by Gelongma Karma Migme Chödrön | 2001 | 940,961 words
This page describes “rejection of pleasant sounds” as written by Nagarjuna in his Maha-prajnaparamita-sastra (lit. “the treatise on the great virtue of wisdom”) in the 2nd century. This book, written in five volumes, represents an encyclopedia on Buddhism as well as a commentary on the Pancavimsatisahasrika Prajnaparamita.
Why condemn sounds (śabda)? The nature of sounds is instability; once heard, they vanish. The madman (mūḍha) who does not know that sound is characterized by impermanence (anityatva), change (pariṇamatva) and disappearance (hāni), finds a futile pleasure in sounds (ghoṣa) and, when the sound has disappeared, he remembers it and is attached to it.
[181c] Hearing this song of subtle beauty in sweet (mṛdu), tender (taruṇa) and pure (viśuddha) accents, they had a bad experience and were unable to control the violence of their minds. In the present lifetime, they lost their qualities (guṇa) and in the following lifetime, they fell into a bad destiny (durgati).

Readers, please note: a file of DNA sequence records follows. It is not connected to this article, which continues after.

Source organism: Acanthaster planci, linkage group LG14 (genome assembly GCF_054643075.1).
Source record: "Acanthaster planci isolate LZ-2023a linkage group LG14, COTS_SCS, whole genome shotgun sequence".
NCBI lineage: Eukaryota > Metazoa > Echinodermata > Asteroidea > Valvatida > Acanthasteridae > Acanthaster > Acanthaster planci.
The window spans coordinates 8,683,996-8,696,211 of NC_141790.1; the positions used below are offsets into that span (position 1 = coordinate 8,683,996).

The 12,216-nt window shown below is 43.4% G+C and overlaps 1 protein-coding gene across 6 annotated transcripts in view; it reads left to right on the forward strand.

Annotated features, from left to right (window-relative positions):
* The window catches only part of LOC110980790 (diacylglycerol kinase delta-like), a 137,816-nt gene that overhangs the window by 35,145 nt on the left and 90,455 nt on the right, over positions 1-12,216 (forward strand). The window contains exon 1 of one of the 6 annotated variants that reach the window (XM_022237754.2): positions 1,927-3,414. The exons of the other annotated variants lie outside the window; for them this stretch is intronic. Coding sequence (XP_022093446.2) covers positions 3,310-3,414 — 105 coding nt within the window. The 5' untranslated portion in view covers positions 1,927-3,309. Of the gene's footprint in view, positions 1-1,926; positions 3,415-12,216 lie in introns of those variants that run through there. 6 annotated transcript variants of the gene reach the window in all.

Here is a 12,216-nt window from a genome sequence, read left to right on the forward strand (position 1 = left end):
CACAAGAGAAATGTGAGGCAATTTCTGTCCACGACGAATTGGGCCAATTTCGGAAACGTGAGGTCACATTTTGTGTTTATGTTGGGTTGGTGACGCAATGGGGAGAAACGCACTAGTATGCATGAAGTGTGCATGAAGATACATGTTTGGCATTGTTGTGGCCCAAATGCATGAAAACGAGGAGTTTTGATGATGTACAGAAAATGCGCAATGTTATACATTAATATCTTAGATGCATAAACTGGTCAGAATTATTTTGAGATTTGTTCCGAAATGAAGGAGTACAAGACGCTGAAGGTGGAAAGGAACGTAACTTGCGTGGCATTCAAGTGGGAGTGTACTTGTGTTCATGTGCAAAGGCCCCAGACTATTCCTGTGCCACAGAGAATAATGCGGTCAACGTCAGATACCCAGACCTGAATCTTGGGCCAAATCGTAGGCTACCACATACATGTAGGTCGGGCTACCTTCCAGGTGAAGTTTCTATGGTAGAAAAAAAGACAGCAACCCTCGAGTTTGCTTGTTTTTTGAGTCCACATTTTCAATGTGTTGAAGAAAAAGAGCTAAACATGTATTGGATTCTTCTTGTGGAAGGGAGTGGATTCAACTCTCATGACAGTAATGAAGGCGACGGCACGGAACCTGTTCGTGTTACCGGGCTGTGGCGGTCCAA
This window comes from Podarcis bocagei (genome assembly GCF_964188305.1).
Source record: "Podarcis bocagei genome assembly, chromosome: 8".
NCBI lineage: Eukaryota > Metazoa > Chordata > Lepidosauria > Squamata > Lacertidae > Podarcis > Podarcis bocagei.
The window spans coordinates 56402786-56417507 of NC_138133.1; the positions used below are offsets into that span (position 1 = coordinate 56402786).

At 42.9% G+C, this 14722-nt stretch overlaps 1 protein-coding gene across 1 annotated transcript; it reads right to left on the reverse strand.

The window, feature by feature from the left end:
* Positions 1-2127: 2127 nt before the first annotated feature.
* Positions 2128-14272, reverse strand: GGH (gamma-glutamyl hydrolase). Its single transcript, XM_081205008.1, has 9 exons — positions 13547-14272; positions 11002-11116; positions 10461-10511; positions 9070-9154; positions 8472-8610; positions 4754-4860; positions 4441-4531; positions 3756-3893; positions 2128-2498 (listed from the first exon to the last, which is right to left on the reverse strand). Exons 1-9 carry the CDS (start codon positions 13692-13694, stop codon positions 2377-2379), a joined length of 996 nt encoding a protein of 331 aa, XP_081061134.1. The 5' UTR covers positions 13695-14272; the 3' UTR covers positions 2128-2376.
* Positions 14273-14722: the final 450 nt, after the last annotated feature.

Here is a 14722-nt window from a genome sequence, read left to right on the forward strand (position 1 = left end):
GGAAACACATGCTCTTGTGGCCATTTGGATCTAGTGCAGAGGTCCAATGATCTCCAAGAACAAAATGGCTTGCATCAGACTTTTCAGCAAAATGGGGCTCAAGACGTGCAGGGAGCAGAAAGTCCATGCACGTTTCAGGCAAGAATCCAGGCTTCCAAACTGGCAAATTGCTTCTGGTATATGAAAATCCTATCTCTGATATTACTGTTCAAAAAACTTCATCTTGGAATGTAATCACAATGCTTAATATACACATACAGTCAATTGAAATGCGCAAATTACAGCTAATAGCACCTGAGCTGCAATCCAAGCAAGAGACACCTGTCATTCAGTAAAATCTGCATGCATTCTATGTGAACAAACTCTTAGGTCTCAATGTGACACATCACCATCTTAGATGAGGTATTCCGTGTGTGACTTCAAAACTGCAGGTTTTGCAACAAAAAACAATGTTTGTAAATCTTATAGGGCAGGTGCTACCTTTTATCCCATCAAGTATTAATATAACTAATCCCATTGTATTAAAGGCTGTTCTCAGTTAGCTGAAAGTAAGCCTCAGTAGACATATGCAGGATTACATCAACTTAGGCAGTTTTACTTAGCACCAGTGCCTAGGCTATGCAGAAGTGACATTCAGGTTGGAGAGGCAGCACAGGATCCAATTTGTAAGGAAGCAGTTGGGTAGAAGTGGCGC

The sage considers that sound arises and ceases from moment to moment (kṣaṇakṣaṇam upannaniruddha), that the previous moment is not joined to the later moment and that there is no continuity (prabandha); knowing that, they do not have any attachment (abhinivesa) for sounds. If the music of the gods cannot trouble such a sage, how could the human voice succeed in doing so?
It is for all these reasons that desire for sounds (śabdakāmaguṇa) is condemned.